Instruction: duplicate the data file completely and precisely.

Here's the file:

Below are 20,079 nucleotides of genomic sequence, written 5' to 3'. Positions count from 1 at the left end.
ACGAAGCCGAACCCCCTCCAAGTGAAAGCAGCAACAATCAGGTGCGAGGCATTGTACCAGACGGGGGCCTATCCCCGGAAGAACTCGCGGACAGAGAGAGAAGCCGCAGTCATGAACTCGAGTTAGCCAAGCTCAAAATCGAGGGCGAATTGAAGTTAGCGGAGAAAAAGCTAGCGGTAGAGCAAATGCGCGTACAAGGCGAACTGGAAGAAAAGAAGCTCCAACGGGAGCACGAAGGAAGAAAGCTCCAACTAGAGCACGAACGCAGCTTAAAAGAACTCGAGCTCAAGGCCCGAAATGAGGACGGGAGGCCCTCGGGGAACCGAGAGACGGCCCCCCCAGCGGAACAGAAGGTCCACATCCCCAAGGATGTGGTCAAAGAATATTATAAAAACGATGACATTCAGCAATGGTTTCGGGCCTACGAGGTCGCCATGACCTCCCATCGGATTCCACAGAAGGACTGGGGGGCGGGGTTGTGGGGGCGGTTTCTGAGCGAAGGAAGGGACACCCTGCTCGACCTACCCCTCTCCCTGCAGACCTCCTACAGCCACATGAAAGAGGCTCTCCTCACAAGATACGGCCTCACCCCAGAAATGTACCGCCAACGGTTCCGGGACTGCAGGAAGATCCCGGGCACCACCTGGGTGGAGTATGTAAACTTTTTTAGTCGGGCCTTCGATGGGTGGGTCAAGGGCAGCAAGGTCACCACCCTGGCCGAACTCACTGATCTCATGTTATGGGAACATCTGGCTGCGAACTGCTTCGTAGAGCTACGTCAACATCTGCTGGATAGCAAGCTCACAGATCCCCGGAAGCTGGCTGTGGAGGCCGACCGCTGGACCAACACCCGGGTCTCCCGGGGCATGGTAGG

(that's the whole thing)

Below are 20,079 nucleotides of genomic sequence, written 5' to 3'. Positions count from 1 at the left end.
ACGAAGCCGAACCCCCTCCAAGTGAAAGCAGCAACAATCAGGTGCGAGGCATTGTACCAGACGGGGGCCTATCCCCGGAAGAACTCGCGGACAGAGAGAGAAGCCGCAGTCATGAACTCGAGTTAGCCAAGCTCAAAATCGAGGGCGAATTGAAGTTAGCGGAGAAAAAGCTAGCGGTAGAGCAAATGCGCGTACAAGGCGAACTGGAAGAAAAGAAGCTCCAACGGGAGCACGAAGGAAGAAAGCTCCAACTAGAGCACGAACGCAGCTTAAAAGAACTCGAGCTCAAGGCCCGAAATGAGGACGGGAGGCCCTCGGGGAACCGAGAGACGGCCCCCCCAGCGGAACAGAAGGTCCACATCCCCAAGGATGTGGTCAAAGAATATTATAAAAACGATGACATTCAGCAATGGTTTCGGGCCTACGAGGTCGCCATGACCTCCCATCGGATTCCACAGAAGGACTGGGGGGCGGGGTTGTGGGGGCGGTTTCTGAGCGAAGGAAGGGACACCCTGCTCGACCTACCCCTCTCCCTGCAGACCTCCTACAGCCACATGAAAGAGGCTCTCCTCACAAGATACGGCCTCACCCCAGAAATGTACCGCCAACGGTTCCGGGACTGCAGGAAGATCCCGGGCACCACCTGGGTGGAGTATGTAAACTTTTTTAGTCGGGCCTTCGATGGGTGGGTCAAGGGCAGCAAGGTCACCACCCTGGCCGAACTCACTGATCTCATGTTATGGGAACATCTGGCTGCGAACTGCTTCGTAGAGCTACGTCAACATCTGCTGGATAGCAAGCTCACAGATCCCCGGAAGCTGGCTGTGGAGGCCGACCGCTGGACCAACACCCGGGTCTCCCGGGGCATGGTAGG